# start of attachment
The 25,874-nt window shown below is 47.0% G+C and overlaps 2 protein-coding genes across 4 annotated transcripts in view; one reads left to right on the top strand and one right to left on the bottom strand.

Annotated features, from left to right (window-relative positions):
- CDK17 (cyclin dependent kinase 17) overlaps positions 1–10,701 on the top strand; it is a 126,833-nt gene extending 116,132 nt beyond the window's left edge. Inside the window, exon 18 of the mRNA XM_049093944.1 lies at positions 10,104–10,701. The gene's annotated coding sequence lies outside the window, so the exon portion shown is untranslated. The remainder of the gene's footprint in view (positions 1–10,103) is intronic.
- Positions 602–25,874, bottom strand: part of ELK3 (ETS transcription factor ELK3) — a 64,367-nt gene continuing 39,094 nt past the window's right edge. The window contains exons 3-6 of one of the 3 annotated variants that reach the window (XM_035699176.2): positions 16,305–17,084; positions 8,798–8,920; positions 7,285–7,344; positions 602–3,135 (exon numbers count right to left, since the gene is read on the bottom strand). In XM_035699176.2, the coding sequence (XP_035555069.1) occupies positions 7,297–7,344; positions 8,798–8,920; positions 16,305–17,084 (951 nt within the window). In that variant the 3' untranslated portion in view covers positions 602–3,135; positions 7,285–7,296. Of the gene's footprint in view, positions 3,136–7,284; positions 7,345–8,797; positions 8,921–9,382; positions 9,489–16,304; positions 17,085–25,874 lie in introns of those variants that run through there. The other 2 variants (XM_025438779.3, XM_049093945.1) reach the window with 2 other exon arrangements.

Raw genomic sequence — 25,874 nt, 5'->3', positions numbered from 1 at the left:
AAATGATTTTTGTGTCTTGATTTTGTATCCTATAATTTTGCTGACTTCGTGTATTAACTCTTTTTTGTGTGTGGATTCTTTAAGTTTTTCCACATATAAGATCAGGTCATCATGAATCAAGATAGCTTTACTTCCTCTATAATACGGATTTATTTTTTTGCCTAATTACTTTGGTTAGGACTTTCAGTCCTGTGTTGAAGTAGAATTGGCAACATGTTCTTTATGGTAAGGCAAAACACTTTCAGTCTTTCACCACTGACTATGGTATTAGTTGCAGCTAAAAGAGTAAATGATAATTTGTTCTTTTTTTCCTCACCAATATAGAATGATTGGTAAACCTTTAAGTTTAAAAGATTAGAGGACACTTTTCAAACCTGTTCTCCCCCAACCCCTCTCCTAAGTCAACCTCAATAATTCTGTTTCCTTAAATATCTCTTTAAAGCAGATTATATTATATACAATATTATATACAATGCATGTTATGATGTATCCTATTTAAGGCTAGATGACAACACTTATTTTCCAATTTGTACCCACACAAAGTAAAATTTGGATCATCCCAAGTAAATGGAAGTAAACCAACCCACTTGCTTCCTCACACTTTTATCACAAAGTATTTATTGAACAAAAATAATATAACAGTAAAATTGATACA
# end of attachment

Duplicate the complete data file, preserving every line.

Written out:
The 25,874-nt window shown below is 47.0% G+C and overlaps 2 protein-coding genes across 4 annotated transcripts in view; one reads left to right on the top strand and one right to left on the bottom strand.

Annotated features, from left to right (window-relative positions):
- CDK17 (cyclin dependent kinase 17) overlaps positions 1–10,701 on the top strand; it is a 126,833-nt gene extending 116,132 nt beyond the window's left edge. Inside the window, exon 18 of the mRNA XM_049093944.1 lies at positions 10,104–10,701. The gene's annotated coding sequence lies outside the window, so the exon portion shown is untranslated. The remainder of the gene's footprint in view (positions 1–10,103) is intronic.
- Positions 602–25,874, bottom strand: part of ELK3 (ETS transcription factor ELK3) — a 64,367-nt gene continuing 39,094 nt past the window's right edge. The window contains exons 3-6 of one of the 3 annotated variants that reach the window (XM_035699176.2): positions 16,305–17,084; positions 8,798–8,920; positions 7,285–7,344; positions 602–3,135 (exon numbers count right to left, since the gene is read on the bottom strand). In XM_035699176.2, the coding sequence (XP_035555069.1) occupies positions 7,297–7,344; positions 8,798–8,920; positions 16,305–17,084 (951 nt within the window). In that variant the 3' untranslated portion in view covers positions 602–3,135; positions 7,285–7,296. Of the gene's footprint in view, positions 3,136–7,284; positions 7,345–8,797; positions 8,921–9,382; positions 9,489–16,304; positions 17,085–25,874 lie in introns of those variants that run through there. The other 2 variants (XM_025438779.3, XM_049093945.1) reach the window with 2 other exon arrangements.

Raw genomic sequence — 25,874 nt, 5'->3', positions numbered from 1 at the left:
AAATGATTTTTGTGTCTTGATTTTGTATCCTATAATTTTGCTGACTTCGTGTATTAACTCTTTTTTGTGTGTGGATTCTTTAAGTTTTTCCACATATAAGATCAGGTCATCATGAATCAAGATAGCTTTACTTCCTCTATAATACGGATTTATTTTTTTGCCTAATTACTTTGGTTAGGACTTTCAGTCCTGTGTTGAAGTAGAATTGGCAACATGTTCTTTATGGTAAGGCAAAACACTTTCAGTCTTTCACCACTGACTATGGTATTAGTTGCAGCTAAAAGAGTAAATGATAATTTGTTCTTTTTTTCCTCACCAATATAGAATGATTGGTAAACCTTTAAGTTTAAAAGATTAGAGGACACTTTTCAAACCTGTTCTCCCCCAACCCCTCTCCTAAGTCAACCTCAATAATTCTGTTTCCTTAAATATCTCTTTAAAGCAGATTATATTATATACAATATTATATACAATGCATGTTATGATGTATCCTATTTAAGGCTAGATGACAACACTTATTTTCCAATTTGTACCCACACAAAGTAAAATTTGGATCATCCCAAGTAAATGGAAGTAAACCAACCCACTTGCTTCCTCACACTTTTATCACAAAGTATTTATTGAACAAAAATAATATAACAGTAAAATTGATACA